Beating gastro

Hunter New England Health is reminding the community of some simple hygiene precautions to take to avoid a nasty case of gastroenteritis.

Hunter New England Health Public Health Physician, Dr David Durrheim said that the peak season for gastro in the community has begun.

"Outbreaks can occur throughout the year but cases tend to rise during winter and early spring.  We have already seen a number of outbreaks of norovirus gastroenteritis this season, particularly affecting aged care institutions and child care settings," Dr Durrheim said.

Dr Durrheim said there are two things people can do to reduce the spread of gastro: take care with hand washing and stay home while they recover.

"The best way to avoid viral gastroenteritis is by washing your hands thoroughly with soap and running water before handling and eating food. It is also important to always wash your hands after using the toilet," he said.

"Alcohol-based hand gel is an effective alternative if soap and water are not readily available."

The elderly are particularly vulnerable to dehydration from a bout of gastro so it is unwise to visit people in hospitals or in aged care facilities if you have diarrhoea.

"Outbreaks in these environments can more readily occur with devastating consequences," Dr Durrheim said.

"This is why sometimes a local aged care facility or hospital will ask family members to delay visiting if an outbreak occurs so that the spread of the virus can be contained," he said.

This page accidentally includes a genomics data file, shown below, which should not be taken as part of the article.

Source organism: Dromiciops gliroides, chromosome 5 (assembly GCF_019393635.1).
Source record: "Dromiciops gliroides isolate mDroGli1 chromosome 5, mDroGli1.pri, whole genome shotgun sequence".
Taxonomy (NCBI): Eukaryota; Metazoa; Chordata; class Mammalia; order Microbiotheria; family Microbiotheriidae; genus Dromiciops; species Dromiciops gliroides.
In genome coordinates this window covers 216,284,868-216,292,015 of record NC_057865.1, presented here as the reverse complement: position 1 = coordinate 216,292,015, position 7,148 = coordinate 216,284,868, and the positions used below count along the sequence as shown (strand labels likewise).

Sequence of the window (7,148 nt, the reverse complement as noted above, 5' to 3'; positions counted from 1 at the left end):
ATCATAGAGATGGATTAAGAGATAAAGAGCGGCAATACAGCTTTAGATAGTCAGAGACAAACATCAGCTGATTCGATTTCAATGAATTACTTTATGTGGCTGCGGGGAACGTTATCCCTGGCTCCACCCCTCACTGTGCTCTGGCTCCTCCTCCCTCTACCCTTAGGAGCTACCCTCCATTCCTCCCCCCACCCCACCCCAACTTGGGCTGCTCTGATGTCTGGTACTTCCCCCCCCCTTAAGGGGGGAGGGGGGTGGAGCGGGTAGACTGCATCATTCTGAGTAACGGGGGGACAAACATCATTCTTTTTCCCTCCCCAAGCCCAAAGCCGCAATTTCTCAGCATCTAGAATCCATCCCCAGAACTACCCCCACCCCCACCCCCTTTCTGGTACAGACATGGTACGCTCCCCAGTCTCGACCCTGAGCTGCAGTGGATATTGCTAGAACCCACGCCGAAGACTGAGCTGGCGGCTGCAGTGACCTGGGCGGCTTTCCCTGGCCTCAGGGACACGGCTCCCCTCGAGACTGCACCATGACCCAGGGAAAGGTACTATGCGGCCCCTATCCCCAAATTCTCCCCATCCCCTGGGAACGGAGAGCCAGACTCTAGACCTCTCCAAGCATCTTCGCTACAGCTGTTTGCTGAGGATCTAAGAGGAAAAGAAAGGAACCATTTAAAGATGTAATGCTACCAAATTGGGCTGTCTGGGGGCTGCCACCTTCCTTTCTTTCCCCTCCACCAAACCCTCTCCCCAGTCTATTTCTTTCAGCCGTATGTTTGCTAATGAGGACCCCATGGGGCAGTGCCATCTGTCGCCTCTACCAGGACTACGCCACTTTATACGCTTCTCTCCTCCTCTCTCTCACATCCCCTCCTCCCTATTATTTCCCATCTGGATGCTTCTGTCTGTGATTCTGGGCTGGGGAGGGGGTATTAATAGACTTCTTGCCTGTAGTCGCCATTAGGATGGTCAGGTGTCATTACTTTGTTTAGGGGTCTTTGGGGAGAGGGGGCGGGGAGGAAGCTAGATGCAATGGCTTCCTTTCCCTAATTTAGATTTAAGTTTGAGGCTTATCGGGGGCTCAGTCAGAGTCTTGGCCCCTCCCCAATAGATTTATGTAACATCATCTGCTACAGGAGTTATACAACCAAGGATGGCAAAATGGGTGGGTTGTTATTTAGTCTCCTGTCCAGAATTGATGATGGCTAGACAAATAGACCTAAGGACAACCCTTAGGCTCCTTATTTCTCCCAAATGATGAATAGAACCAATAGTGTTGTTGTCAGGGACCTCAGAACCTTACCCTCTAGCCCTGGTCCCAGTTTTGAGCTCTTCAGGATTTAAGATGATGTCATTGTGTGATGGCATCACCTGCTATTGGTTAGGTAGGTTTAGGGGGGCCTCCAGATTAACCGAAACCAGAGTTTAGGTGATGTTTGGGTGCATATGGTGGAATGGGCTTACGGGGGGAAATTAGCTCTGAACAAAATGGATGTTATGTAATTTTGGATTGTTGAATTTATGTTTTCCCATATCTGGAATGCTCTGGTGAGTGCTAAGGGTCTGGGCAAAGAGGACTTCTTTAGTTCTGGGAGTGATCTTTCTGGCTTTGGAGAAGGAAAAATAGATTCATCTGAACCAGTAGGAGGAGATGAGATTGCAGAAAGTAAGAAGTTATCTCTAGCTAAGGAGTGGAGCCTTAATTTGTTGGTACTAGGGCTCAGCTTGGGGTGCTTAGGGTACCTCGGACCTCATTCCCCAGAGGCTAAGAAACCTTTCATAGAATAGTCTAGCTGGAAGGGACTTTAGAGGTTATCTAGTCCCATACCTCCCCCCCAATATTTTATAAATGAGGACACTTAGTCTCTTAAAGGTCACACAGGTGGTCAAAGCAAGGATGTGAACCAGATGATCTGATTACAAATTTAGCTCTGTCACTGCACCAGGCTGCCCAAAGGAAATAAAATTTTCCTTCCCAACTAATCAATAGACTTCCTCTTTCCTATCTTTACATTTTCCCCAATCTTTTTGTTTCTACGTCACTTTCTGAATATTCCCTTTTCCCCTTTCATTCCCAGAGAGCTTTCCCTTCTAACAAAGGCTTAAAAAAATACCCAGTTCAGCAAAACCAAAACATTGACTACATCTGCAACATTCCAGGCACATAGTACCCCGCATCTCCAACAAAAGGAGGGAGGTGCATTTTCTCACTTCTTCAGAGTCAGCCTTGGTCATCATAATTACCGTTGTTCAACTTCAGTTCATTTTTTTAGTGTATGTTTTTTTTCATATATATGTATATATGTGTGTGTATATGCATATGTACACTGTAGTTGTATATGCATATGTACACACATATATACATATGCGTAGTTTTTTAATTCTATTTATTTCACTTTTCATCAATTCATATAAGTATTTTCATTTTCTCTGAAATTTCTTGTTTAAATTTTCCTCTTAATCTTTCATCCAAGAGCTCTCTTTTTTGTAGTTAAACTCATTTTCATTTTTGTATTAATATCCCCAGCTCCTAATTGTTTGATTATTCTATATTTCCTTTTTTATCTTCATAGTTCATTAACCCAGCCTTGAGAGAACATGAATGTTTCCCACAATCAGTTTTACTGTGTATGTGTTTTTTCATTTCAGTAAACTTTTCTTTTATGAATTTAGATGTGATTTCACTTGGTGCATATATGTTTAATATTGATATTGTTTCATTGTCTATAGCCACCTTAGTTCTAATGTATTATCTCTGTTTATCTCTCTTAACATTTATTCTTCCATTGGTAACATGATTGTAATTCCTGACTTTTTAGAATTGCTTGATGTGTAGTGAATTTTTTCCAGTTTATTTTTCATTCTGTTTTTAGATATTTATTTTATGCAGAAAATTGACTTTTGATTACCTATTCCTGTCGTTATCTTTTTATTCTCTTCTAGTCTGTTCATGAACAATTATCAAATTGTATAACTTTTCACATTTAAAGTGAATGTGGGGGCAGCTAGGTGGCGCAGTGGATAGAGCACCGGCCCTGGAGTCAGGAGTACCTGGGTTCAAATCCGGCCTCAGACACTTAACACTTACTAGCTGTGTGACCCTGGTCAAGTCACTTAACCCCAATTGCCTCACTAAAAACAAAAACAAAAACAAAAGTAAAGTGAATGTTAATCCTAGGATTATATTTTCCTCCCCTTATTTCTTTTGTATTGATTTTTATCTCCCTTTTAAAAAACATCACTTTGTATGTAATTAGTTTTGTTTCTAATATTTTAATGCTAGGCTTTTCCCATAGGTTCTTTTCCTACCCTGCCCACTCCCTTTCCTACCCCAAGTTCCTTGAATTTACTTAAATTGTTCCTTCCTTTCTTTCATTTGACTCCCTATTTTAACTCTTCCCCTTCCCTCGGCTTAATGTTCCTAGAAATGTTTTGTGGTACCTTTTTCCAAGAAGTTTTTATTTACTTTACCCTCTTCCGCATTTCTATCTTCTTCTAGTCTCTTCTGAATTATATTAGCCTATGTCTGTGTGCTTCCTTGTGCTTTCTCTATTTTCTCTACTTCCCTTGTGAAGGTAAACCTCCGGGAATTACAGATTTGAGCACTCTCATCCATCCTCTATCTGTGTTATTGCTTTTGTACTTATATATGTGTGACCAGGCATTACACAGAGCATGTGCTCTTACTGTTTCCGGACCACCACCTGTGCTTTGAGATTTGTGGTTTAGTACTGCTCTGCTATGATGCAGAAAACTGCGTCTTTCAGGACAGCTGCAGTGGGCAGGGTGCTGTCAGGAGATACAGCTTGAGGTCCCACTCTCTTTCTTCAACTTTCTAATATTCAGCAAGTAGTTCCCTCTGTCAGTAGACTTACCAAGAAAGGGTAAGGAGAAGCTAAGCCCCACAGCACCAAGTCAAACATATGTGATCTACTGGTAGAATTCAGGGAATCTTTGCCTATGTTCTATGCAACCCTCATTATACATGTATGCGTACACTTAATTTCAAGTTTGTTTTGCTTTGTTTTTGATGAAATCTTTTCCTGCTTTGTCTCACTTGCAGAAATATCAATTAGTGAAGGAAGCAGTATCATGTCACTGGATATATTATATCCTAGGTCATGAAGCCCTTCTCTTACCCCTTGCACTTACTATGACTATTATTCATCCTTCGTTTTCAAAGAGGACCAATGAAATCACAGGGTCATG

Child-care centres and schools are also susceptible to outbreaks and babies are another vulnerable group.

"It's important to remember that babies can become dehydrated very quickly with gastro.

Any baby less than six months old who has gastro should be taken to your GP or local emergency department immediately," Dr Durrheim said.

Gastro is a common illness which is caused by a number of different bugs. Viral gastroenteritis due to norovirus and rotavirus is more common in winter and early spring but bacteria and food poisoning can also cause gastro.

"Some of these viruses, particularly norovirus, are highly infectious and can be spread very easily from person to person. They can also be spread through indirect contact with contaminated surfaces," Dr Durrheim said.

Symptoms of viral gastro usually last between one and three days, but sometimes longer.

Sometimes vomiting, diarrhoea, fever and loss of appetite can make a person lose more fluid than they can keep down. This may lead to dehydration, which needs to be treated immediately.

Signs of dehydration include passing less urine than usual, increased thirst and dry mouth, sunken eyes, tiredness, and irritability.  If dehydration cannot be rapidly corrected by increasing fluid intake, then medical care should be sought.

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